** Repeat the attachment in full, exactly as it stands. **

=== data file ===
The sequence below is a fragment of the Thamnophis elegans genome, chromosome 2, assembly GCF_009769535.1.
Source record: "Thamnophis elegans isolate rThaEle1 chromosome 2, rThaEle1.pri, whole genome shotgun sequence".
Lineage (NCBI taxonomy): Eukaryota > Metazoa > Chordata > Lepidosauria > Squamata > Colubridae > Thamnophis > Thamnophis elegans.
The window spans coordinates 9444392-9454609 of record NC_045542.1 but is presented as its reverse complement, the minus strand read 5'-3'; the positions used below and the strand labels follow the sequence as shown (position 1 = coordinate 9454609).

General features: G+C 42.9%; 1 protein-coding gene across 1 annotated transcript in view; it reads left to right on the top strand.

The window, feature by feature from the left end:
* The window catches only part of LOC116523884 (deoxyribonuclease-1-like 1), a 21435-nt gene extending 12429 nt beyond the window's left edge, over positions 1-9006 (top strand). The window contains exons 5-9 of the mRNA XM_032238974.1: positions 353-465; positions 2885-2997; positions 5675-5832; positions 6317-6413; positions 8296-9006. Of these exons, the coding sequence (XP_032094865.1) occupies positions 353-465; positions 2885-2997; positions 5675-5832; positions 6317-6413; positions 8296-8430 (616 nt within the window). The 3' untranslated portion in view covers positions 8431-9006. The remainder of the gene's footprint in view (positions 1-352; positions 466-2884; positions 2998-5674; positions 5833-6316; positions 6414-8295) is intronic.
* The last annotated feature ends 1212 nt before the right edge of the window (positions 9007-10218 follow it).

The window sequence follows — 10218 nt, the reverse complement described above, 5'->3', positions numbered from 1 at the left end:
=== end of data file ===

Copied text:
The sequence below is a fragment of the Thamnophis elegans genome, chromosome 2, assembly GCF_009769535.1.
Source record: "Thamnophis elegans isolate rThaEle1 chromosome 2, rThaEle1.pri, whole genome shotgun sequence".
Lineage (NCBI taxonomy): Eukaryota > Metazoa > Chordata > Lepidosauria > Squamata > Colubridae > Thamnophis > Thamnophis elegans.
The window spans coordinates 9444392-9454609 of record NC_045542.1 but is presented as its reverse complement, the minus strand read 5'-3'; the positions used below and the strand labels follow the sequence as shown (position 1 = coordinate 9454609).

General features: G+C 42.9%; 1 protein-coding gene across 1 annotated transcript in view; it reads left to right on the top strand.

The window, feature by feature from the left end:
* The window catches only part of LOC116523884 (deoxyribonuclease-1-like 1), a 21435-nt gene extending 12429 nt beyond the window's left edge, over positions 1-9006 (top strand). The window contains exons 5-9 of the mRNA XM_032238974.1: positions 353-465; positions 2885-2997; positions 5675-5832; positions 6317-6413; positions 8296-9006. Of these exons, the coding sequence (XP_032094865.1) occupies positions 353-465; positions 2885-2997; positions 5675-5832; positions 6317-6413; positions 8296-8430 (616 nt within the window). The 3' untranslated portion in view covers positions 8431-9006. The remainder of the gene's footprint in view (positions 1-352; positions 466-2884; positions 2998-5674; positions 5833-6316; positions 6414-8295) is intronic.
* The last annotated feature ends 1212 nt before the right edge of the window (positions 9007-10218 follow it).

The window sequence follows — 10218 nt, the reverse complement described above, 5'->3', positions numbered from 1 at the left end: